Swan Song – Frank McNally on the mysterious origins of Molly (aka Polly) Bawn
An Irishman’s Diary
Bob Dylan: the ballad “Polly Vaughn” is a favourite. Photograph: Kevork Djansezian/Getty Images
Until a Bob Dylan bootleg version turned up on YouTube recently, the song “Polly Vaughn” (as he sings it) had somehow passed me by. As I now know, it’s at least two centuries old, maybe three, with upwards of 100 different versions. And on it hangs an intriguing Anglo-Irish tale.
The ballad is generally agreed to have originated on this island, except that here the “Polly” tends to be “Molly” while the “Vaughn”, or Vaughan, is “Bhán”, from the Irish for “white” or “fair”.
That in turn was typically half-anglicised to “Ban” or “Bawn”. It was as “Molly Bawn” the Dubliners sang it, for example. But some Irish versions are more specific about the identity of the protagonists, including the tragic heroine, who is also given the surname “Lavery”.
Throughout the multiple variations, the events described remain fairly constant. I’ll take the word of a scholar writing in the Canadian Journal for Traditional Music some decades ago who studied “88” different versions and summarised the agreed plot:
“As the sun is setting, Molly Ban Lavery makes her way home from her uncle’s when a sudden shower of rain comes on. A green bush is her only shelter, and huddling beneath it, Molly covers herself with her white apron. Meanwhile her lover, the squire James Reynolds, has been hunting all day with his dog.
“Upon returning home with his gun in hand, he is attracted to a patch of whiteness showing among the green leaves of a bush. In the falling darkness, he supposes this must the whiteness of a swan’s feathers, or the light colour of a fawn’s breast. Jimmy raises his gun and shoots; [then] to his horror and great grief he finds only his sweetheart lying dead . . .”
In most versions, there follows a trial, which the panicked lover is tempted to flee. Persuaded to stay, he is then vindicated when the ghost of Molly/Polly turns up to testify for the defence. The trial verdict is left unsaid.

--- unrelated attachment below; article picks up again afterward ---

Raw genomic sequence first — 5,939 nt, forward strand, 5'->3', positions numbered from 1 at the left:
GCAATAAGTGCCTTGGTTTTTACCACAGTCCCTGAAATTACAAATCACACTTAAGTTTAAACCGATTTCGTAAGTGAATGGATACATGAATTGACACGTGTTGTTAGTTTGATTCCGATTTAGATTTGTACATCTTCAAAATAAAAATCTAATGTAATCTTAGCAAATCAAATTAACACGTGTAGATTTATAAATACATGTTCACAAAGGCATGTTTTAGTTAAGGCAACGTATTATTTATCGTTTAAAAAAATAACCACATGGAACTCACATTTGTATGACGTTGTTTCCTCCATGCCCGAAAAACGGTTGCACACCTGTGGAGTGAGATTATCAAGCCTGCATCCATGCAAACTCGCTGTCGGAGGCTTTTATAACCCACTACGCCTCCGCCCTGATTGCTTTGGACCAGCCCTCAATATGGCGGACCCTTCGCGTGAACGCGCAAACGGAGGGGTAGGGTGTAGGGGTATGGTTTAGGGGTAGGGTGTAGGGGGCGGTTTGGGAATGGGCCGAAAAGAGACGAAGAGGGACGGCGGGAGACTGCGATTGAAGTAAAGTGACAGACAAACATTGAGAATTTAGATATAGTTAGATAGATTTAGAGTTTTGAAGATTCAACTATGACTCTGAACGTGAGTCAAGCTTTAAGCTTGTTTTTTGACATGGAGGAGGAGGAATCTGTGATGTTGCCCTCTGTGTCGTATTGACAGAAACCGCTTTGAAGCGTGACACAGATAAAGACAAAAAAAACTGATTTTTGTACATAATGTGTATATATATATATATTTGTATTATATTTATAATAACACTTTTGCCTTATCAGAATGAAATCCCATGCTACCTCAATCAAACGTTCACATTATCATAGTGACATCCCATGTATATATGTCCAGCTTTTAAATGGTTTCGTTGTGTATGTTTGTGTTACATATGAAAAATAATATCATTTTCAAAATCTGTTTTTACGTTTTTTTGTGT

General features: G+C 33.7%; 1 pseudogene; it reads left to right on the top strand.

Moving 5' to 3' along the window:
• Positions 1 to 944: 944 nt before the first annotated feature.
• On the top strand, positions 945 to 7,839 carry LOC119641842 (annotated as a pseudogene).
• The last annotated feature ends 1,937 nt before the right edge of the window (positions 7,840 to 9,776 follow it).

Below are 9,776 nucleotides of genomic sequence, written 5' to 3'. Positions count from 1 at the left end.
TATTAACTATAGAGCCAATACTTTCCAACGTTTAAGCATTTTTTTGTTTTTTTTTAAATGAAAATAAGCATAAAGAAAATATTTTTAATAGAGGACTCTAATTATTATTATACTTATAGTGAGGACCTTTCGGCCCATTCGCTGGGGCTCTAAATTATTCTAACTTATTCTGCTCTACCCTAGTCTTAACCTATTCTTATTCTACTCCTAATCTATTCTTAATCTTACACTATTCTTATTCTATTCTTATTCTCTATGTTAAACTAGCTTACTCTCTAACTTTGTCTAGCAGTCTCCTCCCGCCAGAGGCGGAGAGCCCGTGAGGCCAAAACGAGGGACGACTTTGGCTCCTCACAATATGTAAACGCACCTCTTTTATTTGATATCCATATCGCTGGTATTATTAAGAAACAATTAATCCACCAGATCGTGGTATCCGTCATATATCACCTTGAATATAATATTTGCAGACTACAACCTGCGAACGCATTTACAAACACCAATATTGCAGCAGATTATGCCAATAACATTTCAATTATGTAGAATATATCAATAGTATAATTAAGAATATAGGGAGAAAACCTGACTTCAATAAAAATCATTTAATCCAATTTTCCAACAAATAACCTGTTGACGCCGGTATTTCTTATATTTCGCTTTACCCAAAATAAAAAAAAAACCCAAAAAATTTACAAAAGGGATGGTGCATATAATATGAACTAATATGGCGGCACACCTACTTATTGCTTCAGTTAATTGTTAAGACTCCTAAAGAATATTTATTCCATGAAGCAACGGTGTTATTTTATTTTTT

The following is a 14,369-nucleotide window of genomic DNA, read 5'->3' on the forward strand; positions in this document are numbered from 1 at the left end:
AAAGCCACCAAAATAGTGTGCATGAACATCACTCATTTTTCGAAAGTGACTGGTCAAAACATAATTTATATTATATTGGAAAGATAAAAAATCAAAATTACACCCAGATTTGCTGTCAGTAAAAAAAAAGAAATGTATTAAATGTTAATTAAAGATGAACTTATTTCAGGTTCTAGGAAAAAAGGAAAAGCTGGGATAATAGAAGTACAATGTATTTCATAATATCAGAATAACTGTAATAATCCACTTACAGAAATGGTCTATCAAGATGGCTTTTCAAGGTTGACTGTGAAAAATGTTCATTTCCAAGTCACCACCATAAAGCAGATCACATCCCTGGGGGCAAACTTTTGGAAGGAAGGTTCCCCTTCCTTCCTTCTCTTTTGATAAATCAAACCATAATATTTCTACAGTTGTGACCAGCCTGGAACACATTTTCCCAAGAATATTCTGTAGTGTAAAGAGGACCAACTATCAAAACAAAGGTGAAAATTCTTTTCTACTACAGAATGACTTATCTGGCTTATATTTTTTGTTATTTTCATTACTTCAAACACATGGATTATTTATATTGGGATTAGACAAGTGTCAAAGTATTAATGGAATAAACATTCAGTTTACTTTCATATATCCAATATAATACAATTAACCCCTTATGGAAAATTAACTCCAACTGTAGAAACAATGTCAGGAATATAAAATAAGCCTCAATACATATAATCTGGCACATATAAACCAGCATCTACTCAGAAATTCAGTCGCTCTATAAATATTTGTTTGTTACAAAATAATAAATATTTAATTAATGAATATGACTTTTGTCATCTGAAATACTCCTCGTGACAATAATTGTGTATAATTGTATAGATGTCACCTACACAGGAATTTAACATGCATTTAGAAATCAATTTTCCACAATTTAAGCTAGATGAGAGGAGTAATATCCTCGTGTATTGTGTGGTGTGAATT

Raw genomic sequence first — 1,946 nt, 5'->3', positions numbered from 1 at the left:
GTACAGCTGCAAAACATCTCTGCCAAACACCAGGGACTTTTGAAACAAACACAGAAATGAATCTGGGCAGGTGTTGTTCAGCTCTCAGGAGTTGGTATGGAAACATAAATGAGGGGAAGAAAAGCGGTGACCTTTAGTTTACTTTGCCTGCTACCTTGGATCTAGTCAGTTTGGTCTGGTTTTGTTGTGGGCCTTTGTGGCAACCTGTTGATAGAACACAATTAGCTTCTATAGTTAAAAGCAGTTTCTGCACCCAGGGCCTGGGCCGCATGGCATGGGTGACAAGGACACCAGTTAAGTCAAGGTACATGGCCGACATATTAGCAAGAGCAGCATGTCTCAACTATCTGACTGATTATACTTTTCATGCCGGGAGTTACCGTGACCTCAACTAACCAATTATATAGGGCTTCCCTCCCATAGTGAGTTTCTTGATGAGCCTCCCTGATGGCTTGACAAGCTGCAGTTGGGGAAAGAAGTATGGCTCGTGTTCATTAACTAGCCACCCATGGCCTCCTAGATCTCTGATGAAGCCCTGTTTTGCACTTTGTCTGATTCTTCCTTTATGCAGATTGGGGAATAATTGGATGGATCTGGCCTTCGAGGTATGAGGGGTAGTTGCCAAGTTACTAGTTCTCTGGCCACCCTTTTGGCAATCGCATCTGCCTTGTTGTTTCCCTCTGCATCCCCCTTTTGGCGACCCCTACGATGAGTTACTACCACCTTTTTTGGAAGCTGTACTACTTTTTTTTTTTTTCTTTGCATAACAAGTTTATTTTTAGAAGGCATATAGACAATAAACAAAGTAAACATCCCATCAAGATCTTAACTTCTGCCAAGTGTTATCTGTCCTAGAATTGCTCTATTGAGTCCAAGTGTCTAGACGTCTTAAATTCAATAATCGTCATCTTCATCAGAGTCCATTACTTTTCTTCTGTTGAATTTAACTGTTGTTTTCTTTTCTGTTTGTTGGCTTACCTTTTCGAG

The notion of people turning into swans and other animals is well known in mythology. Indeed, the tale of Molly Bawn could be an update on the Greek tragedy of Pocris, who ends up on the wrong side of an arrow fired by her hunter husband. But as with another tragic heroine of Irish folk history, Colleen Bawn, there may well have been a real-life tragedy involved.
Folklorist Patrick W Joyce, who heard it sung on a Dublin street once, assumed there was. So did the Belfast-born musicologist, Hugh Shields, who noted the song’s inclusion in an 1845 collection by one John Hume from Kilwarlin, Co Down. And Kilwarlin seems to be of special interest to any inquiries into original events, because as Shields pointed out, the surnames “Lavery” and “Reynolds” are well known there, while at least one version of the song also mentions Kilwarlin itself.
According to one of his informants about the ballad’s origins, it was written by a local poet of the 19th century, Pat Reynolds, a friend or even relative of the culprit. As quoted by Shields, even the informant’s description of the song sounds like a witness statement:
“An he was coming back with a gun and he seen this white thing going up and he thought it was a cran [ie heron]. (But] it was his sweetheart Molly Bann […] And he came home in a terrible state, you see, they’d have to get him till America out of the road, because, says he, ‘the Banns and the Bann Laverys,’ he said, ‘my life they’d swear away’.”
Even if a 19th-century Pat Reynolds did write a version, however, the song appears to have been around for much longer than that in oral tradition, perhaps since the 17th century.
But whenever it dated from, Shields thought, the surnames added a complication to the tragedy. Lavery was Catholic. Reynolds, in that area, was Protestant. Thus, the shooting might have had a sectarian appearance, an added reason why the careless fowler might want to get “till America” in a hurry.
Speaking of America, it was Dylan’s impending 80th birthday (Monday next) that drew my attention to the song. I’m also reminded of how, while adapting another Irish ballad once, he played down the importance of both age and name, stressing place instead: “Oh, my name it ain’t nothing’./My age – it means less/The country I come from is called the Midwest.”
On which note, it may or may not be significant that the sad story of Molly/Polly may originate in northwest Co Down. Kilwarlin is just outside the better-known Hillsbororough, a village now synonymous with the tortured history of attempts to achieve Anglo-Irish agreement.